Minneapolis - Iconic US golfer Arnold Palmer was recalled on Sunday by the legends he battled and players he inspired as a beloved figure who spawned the modern big-money era with his charm and skill.
Rory McIlroy and Tiger Woods, stars of a newer generation who admired "The King," and Palmer's "Big Three" rivals of the 1960s, Jack Nicklaus and Gary Player, were among those who mourned Palmer's death Sunday at age 87.
But so was US President Barack Obama, who tweeted a photo of a lesson Palmer gave him in the Oval Office of the White House.
"Here's to The King who was as extraordinary on the links as he was generous to others. Thanks for the memories, Arnold," Obama tweeted.
Palmer's everlasting legacy is found in the star players and rich events of today, such as Rory McIlroy and the $11.5 million he won Sunday for taking the Tour Championship and FedExCup playoff crown.
"He has meant so much to golf worldwide," four-time major winner McIlroy told The Golf Channel, which Palmer co-founded. "Arnold wasn't the most successful player ever but he was the player that brought the game to the masses.
"If it wasn't for Arnold Palmer, we wouldn't be playing for these obscene amounts of money we play for every week."
Palmer became the first major US sports celebrity endorsement star, the role made for him in the 1960s. He remained a popular pitchman into his 80s, his "Arnie's Army," fan following unmatched until Woods spawned Tiger-mania in 1997.
"Thanks Arnold for your friendship, counsel and a lot of laughs," Woods said in a Twitter posting. "Your philanthropy and humility are part of your legend. It's hard to imagine golf without you or anyone more important to the game than the King."
A shocked and saddened Nicklaus, who won a record 18 major titles, mourned one of his dearest friends.
"Arnold transcended the game of golf. He was more than a golfer or even great golfer. He was an icon," Nicklaus said. "He was a legend. Arnold was someone who was a pioneer in his sport. He took the game from one level to a higher level, virtually by himself.
"We were great competitors who loved competing against each other, but we were always great friends along the way. He was the king of our sport and always will be."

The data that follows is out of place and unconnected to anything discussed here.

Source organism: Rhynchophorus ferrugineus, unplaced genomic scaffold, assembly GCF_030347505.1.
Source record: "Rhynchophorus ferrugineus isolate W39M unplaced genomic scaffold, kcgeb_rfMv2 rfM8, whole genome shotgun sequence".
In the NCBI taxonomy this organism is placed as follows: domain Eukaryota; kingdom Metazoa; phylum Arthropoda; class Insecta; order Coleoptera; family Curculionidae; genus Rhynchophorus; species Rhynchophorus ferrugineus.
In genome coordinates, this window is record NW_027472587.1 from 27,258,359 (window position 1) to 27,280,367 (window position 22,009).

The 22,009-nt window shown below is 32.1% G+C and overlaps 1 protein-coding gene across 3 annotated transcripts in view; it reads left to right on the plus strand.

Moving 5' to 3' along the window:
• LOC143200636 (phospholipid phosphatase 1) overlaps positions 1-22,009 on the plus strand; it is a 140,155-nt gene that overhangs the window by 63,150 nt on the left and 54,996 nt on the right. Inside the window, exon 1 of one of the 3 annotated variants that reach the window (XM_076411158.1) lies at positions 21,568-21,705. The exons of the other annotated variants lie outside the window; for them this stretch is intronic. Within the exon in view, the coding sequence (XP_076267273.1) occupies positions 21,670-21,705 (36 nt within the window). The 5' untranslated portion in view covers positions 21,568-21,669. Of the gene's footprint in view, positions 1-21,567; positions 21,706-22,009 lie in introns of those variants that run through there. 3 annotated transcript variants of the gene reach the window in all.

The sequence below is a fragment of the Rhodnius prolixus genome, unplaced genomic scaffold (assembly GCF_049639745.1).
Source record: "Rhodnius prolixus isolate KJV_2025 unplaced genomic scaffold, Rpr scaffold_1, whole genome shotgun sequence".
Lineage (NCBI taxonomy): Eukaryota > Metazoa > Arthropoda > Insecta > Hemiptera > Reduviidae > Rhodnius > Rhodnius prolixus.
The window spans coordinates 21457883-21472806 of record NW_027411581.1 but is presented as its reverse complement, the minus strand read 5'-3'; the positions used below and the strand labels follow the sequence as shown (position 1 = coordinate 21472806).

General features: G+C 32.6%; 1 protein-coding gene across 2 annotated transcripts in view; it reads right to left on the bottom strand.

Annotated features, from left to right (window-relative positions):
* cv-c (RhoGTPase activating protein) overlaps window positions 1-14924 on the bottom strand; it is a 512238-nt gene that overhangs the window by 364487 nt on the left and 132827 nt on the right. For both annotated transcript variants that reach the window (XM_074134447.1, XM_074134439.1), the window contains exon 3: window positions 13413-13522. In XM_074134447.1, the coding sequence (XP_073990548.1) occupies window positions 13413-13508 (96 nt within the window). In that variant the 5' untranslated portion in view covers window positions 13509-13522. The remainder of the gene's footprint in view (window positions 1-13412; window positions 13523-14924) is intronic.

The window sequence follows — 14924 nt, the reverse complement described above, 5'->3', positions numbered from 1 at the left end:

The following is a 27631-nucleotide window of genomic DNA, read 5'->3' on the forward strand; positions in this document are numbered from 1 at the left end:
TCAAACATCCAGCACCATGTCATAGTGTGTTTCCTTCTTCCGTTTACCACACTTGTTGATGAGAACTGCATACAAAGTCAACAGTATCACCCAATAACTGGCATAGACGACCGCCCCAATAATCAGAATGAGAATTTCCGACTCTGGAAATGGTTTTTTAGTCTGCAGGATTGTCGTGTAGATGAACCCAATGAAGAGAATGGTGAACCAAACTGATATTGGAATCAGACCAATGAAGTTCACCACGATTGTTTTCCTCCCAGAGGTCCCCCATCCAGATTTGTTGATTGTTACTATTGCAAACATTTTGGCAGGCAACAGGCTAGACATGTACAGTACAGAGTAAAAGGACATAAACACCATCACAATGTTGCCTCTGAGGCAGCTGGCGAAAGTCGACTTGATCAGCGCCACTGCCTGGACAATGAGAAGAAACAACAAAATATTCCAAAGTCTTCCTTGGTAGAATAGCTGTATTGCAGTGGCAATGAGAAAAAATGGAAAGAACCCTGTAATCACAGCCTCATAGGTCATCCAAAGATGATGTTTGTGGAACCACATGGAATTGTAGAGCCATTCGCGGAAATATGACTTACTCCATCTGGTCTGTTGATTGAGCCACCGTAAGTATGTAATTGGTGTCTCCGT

Palmer, whose biography 'A Life Well Played' is due in bookstores next month, had a design firm that built more than 300 golf courses worldwide.
His favourite drink, a combination of iced tea and lemonade, now bears his name Stateside.
"He endeared himself to the people," Player said. "He had charisma. He just fell out of bed with it."
Palmer played 50 Masters in a row before his last in 2004. He had served as a ceremonial starter with Nicklaus and Player in recent years but was too ill to do more than sit and watch the others tee off this year.
"A lot of us knew Arnie hadn't been doing well for a long time," McIlroy said. "He was such a great man. He put on a great face for probably quite a while. I know that he was suffering for a little bit.
"He meant a lot to a lot of people. The world and the game of golf won't be quite the same without him."
Augusta National, where Palmer won four green jackets between 1958 and 1964, was stunned as well.
"Arnold answered the calling for Masters greatness throughout his career," Augusta National chairman Billy Payne said. "The inspiration we drew from Arnold Palmer, however, is what we celebrate now and forever.
"Arnold's bold and daring approach to the game, combined with his citizenship, warmth, humour, humility and grace, were truly the signature of the man that we came to know and will fondly remember, as "The King."
Payne said the club will pay tribute to "our game's finest ambassador" at next year's Masters, adding, "Most importantly, we, his friends at Augusta National, will always love him."
Palmer will also be celebrated at this week's 41st Ryder Cup matches at Hazeltine where holders Europe seek a fourth win in a row over a US squad now motivated to win for Palmer, who played on six Cup-winning sides.
"As we approach the Ryder Cup this week, our team will keep Mr. Palmer's family in our prayers and will draw from his strength and determination to inspire us," US captain Davis Love said.
"I'll miss you friend. rip the King," tweeted US standout Rickie Fowler while US Open champion Dustin Johnson added, "Mr Palmer was truly one of golf's greatest icons. His legacy will live on."
His death became known only hours after the end of the PGA season.
"It's not an exaggeration to say there would be no modern day PGA Tour without Arnold Palmer," US PGA commissioner Tim Finchem said.